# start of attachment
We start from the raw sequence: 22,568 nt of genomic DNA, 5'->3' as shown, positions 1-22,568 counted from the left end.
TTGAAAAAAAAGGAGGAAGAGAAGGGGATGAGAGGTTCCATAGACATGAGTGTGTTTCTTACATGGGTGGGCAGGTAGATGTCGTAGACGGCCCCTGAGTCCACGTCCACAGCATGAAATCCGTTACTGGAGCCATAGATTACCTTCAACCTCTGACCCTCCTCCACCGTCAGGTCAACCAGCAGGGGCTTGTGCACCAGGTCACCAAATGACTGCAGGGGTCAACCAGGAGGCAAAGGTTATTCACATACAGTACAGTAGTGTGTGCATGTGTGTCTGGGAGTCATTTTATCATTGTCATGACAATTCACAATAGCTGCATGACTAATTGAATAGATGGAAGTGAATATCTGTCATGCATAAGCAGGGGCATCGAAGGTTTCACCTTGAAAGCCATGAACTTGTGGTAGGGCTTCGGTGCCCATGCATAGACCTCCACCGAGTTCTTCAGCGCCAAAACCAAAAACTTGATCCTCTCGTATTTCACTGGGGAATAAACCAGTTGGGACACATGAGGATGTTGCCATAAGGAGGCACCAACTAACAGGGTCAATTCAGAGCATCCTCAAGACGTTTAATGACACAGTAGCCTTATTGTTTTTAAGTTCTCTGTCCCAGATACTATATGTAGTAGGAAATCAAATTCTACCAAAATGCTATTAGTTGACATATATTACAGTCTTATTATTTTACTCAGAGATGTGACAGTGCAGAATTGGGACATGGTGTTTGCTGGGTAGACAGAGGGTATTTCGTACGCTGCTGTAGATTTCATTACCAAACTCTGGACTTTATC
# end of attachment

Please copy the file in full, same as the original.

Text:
We start from the raw sequence: 22,568 nt of genomic DNA, 5'->3' as shown, positions 1-22,568 counted from the left end.
TTGAAAAAAAAGGAGGAAGAGAAGGGGATGAGAGGTTCCATAGACATGAGTGTGTTTCTTACATGGGTGGGCAGGTAGATGTCGTAGACGGCCCCTGAGTCCACGTCCACAGCATGAAATCCGTTACTGGAGCCATAGATTACCTTCAACCTCTGACCCTCCTCCACCGTCAGGTCAACCAGCAGGGGCTTGTGCACCAGGTCACCAAATGACTGCAGGGGTCAACCAGGAGGCAAAGGTTATTCACATACAGTACAGTAGTGTGTGCATGTGTGTCTGGGAGTCATTTTATCATTGTCATGACAATTCACAATAGCTGCATGACTAATTGAATAGATGGAAGTGAATATCTGTCATGCATAAGCAGGGGCATCGAAGGTTTCACCTTGAAAGCCATGAACTTGTGGTAGGGCTTCGGTGCCCATGCATAGACCTCCACCGAGTTCTTCAGCGCCAAAACCAAAAACTTGATCCTCTCGTATTTCACTGGGGAATAAACCAGTTGGGACACATGAGGATGTTGCCATAAGGAGGCACCAACTAACAGGGTCAATTCAGAGCATCCTCAAGACGTTTAATGACACAGTAGCCTTATTGTTTTTAAGTTCTCTGTCCCAGATACTATATGTAGTAGGAAATCAAATTCTACCAAAATGCTATTAGTTGACATATATTACAGTCTTATTATTTTACTCAGAGATGTGACAGTGCAGAATTGGGACATGGTGTTTGCTGGGTAGACAGAGGGTATTTCGTACGCTGCTGTAGATTTCATTACCAAACTCTGGACTTTATC